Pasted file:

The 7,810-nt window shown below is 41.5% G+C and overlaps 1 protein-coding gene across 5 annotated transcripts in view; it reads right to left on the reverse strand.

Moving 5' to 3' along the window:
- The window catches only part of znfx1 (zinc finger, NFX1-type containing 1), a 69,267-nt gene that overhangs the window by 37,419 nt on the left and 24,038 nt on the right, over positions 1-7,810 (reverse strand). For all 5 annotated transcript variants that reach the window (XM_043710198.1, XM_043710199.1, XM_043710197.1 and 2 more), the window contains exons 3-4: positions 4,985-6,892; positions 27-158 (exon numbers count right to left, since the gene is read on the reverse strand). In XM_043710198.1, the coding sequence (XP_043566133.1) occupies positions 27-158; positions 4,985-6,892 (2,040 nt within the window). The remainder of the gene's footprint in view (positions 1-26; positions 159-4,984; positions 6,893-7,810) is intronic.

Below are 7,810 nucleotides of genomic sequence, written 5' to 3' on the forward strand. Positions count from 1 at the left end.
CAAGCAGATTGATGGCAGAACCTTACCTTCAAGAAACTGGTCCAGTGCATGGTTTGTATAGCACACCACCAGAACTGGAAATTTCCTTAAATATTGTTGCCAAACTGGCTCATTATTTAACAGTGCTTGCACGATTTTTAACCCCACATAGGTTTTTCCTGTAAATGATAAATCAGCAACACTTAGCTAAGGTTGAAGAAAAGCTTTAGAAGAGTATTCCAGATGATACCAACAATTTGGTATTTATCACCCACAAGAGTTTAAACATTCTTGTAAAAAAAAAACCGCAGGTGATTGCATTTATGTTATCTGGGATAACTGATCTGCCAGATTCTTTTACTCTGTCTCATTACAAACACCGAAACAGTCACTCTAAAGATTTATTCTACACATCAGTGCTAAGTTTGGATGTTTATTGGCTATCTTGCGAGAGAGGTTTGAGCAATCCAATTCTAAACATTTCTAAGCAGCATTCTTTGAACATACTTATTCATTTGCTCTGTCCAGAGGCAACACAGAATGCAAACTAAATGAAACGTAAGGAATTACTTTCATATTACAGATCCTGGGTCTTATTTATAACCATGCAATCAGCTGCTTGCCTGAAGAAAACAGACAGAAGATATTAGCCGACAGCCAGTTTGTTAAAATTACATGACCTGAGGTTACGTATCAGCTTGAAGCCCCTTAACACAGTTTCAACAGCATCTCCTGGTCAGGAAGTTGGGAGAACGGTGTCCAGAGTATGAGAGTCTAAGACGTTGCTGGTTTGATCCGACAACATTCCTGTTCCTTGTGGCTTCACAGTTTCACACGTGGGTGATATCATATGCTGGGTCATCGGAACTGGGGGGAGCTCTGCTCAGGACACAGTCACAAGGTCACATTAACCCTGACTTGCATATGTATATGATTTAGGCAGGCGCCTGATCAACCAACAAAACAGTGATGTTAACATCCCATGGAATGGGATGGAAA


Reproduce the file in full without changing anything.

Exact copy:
The 7,810-nt window shown below is 41.5% G+C and overlaps 1 protein-coding gene across 5 annotated transcripts in view; it reads right to left on the reverse strand.

Moving 5' to 3' along the window:
- The window catches only part of znfx1 (zinc finger, NFX1-type containing 1), a 69,267-nt gene that overhangs the window by 37,419 nt on the left and 24,038 nt on the right, over positions 1-7,810 (reverse strand). For all 5 annotated transcript variants that reach the window (XM_043710198.1, XM_043710199.1, XM_043710197.1 and 2 more), the window contains exons 3-4: positions 4,985-6,892; positions 27-158 (exon numbers count right to left, since the gene is read on the reverse strand). In XM_043710198.1, the coding sequence (XP_043566133.1) occupies positions 27-158; positions 4,985-6,892 (2,040 nt within the window). The remainder of the gene's footprint in view (positions 1-26; positions 159-4,984; positions 6,893-7,810) is intronic.

Below are 7,810 nucleotides of genomic sequence, written 5' to 3' on the forward strand. Positions count from 1 at the left end.
CAAGCAGATTGATGGCAGAACCTTACCTTCAAGAAACTGGTCCAGTGCATGGTTTGTATAGCACACCACCAGAACTGGAAATTTCCTTAAATATTGTTGCCAAACTGGCTCATTATTTAACAGTGCTTGCACGATTTTTAACCCCACATAGGTTTTTCCTGTAAATGATAAATCAGCAACACTTAGCTAAGGTTGAAGAAAAGCTTTAGAAGAGTATTCCAGATGATACCAACAATTTGGTATTTATCACCCACAAGAGTTTAAACATTCTTGTAAAAAAAAAACCGCAGGTGATTGCATTTATGTTATCTGGGATAACTGATCTGCCAGATTCTTTTACTCTGTCTCATTACAAACACCGAAACAGTCACTCTAAAGATTTATTCTACACATCAGTGCTAAGTTTGGATGTTTATTGGCTATCTTGCGAGAGAGGTTTGAGCAATCCAATTCTAAACATTTCTAAGCAGCATTCTTTGAACATACTTATTCATTTGCTCTGTCCAGAGGCAACACAGAATGCAAACTAAATGAAACGTAAGGAATTACTTTCATATTACAGATCCTGGGTCTTATTTATAACCATGCAATCAGCTGCTTGCCTGAAGAAAACAGACAGAAGATATTAGCCGACAGCCAGTTTGTTAAAATTACATGACCTGAGGTTACGTATCAGCTTGAAGCCCCTTAACACAGTTTCAACAGCATCTCCTGGTCAGGAAGTTGGGAGAACGGTGTCCAGAGTATGAGAGTCTAAGACGTTGCTGGTTTGATCCGACAACATTCCTGTTCCTTGTGGCTTCACAGTTTCACACGTGGGTGATATCATATGCTGGGTCATCGGAACTGGGGGGAGCTCTGCTCAGGACACAGTCACAAGGTCACATTAACCCTGACTTGCATATGTATATGATTTAGGCAGGCGCCTGATCAACCAACAAAACAGTGATGTTAACATCCCATGGAATGGGATGGAAA